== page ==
Artemisia afra Jacq. ex Willd.

Last updated: 6 February 2017

Scientific Name

Artemisia afra Jacq. ex Willd.

Synonyms

Absinthium ponticum (L.) Garsault, Absinthium tenuifolium Gaterau, Artemisia altaica Desf., Artemisia balsamita Willd., Artemisia grandiflora Fisch. ex Herder, Artemisia pallida Salisb., Artemisia pontica Burm.f.     , Artemisia pseudopontica Schur, Artemisia tenuifolia Moench [1]

Vernacular Name

English Als, wild Als, wild wormwood, african wormwood [2]
Africa Kisambaa: five; Kinyakyusa: lusanje; Kisafwa: luyanga; Tsawana: lengana, iliongana; Xhosa, Zulu, Swatu: umhlonyane [2]

Geographical Distributions

Artemisia afra is a clump-forming perennial herb of the highland areas of eastern and southern Africa at an altitude between 1500 and 2500 (3000) m. The plant grows in the southern and eastern regions of the continent. It has been located in Ethiopia, Kenya, Zimbabwe, Malawi, Angola and the Republic of South Africa. [2]

Botanical Description

A. afra belongs to the Compositae family. A. afra is a medium sized perennial herb, rarely exceeding 2m high. It has a ribbed stem, and the aerial parts have the strong characteristic odor of wormwood; it is much branched and woody shortly rhizomatous. The leaves are 6cm long, gray-green, alternately arranged, and oval in shape. The flower is pale yellow tubular, with few outer female and inner bisexual inflorescence occurring in an elongated racemose panicle. The capitula is small, the receptacle is flat and naked (achenes cylindrical, pappus absent). [2]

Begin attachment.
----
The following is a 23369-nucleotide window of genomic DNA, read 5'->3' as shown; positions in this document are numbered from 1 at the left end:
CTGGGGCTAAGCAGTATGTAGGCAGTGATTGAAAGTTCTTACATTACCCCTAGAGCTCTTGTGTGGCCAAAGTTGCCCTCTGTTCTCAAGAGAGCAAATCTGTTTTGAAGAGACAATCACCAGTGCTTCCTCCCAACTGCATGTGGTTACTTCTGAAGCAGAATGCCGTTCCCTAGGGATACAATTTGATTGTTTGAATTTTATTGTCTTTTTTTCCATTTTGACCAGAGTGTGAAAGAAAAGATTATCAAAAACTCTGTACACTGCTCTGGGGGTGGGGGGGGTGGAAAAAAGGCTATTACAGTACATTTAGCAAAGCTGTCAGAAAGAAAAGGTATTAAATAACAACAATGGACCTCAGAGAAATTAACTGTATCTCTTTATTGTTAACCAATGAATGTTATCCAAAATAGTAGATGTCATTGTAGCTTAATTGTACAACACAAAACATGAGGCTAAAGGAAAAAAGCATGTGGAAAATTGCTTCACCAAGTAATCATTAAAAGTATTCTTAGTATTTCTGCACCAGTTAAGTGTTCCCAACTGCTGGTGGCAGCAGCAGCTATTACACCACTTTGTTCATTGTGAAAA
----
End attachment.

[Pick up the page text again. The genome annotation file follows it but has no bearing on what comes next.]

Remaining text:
Cultivation

No documentation

Chemical Constituent

A. afra has been reported to containα-thujone, β-thujone, cineole, camphor, germacrene, cadinene, α-terpineol, camphene, pinene, myrcene [3]

Plant Part Used

Leaves, stem, root, essential oil [2]

Traditional Use

A. afra has been used both individually and as an ingredient in compounds. Individually, decoctions of the leaves have been used to treat bronchial maladies as well as promote general respiratory health [4]. Compound decoctions of the whole plant have been used to treat coughs, colds and fever [5]. In cases of headache, the leaves of A. afra have been either dried or powdered and then smoked or snuffed, respectively [5].

A. afra also has an established role in African traditional medicines promoting gastrointestinal health, and relieving certain maladies associated with the gastrointestinal tract. The leaves, stem and root have all been used in cases of constipation, diarrhea and dysentery [6]. A. afra has also been used to treat dyspepsia, and stomach ache [2] while promoting a healthy appetite and healthy digestion [6]. In some cases, A. afra has also been used as an anti-parasitic [3]. Other common applications of A. afra include use as an enema, poultice, body wash, or as an ingredient in lotions and teas [5].

Preclinical Data

Pharmacology

Antispasmodic activity

Laboratory studies have found constituents in A. afra to have antispasmodic activity, supporting its traditional use in stomach or intestinal cramping [7].

Antimicrobial activity

Laboratory studies also support the traditional uses of A. afra as an antibacterial and antifungal agent [8][9].

Antioxidant activity

Essential oils found in A. afra have been reported to have antioxidant activity in laboratory studies [10][11].

Antimalarial activity

A. afra (dried arial parts,) was found to have weak antimalarial activity against Plasmodium falciparum of petrol ether and dichloromethane extracts but no activity of methanolic extracts (hypoxanthine uptake assay). [12]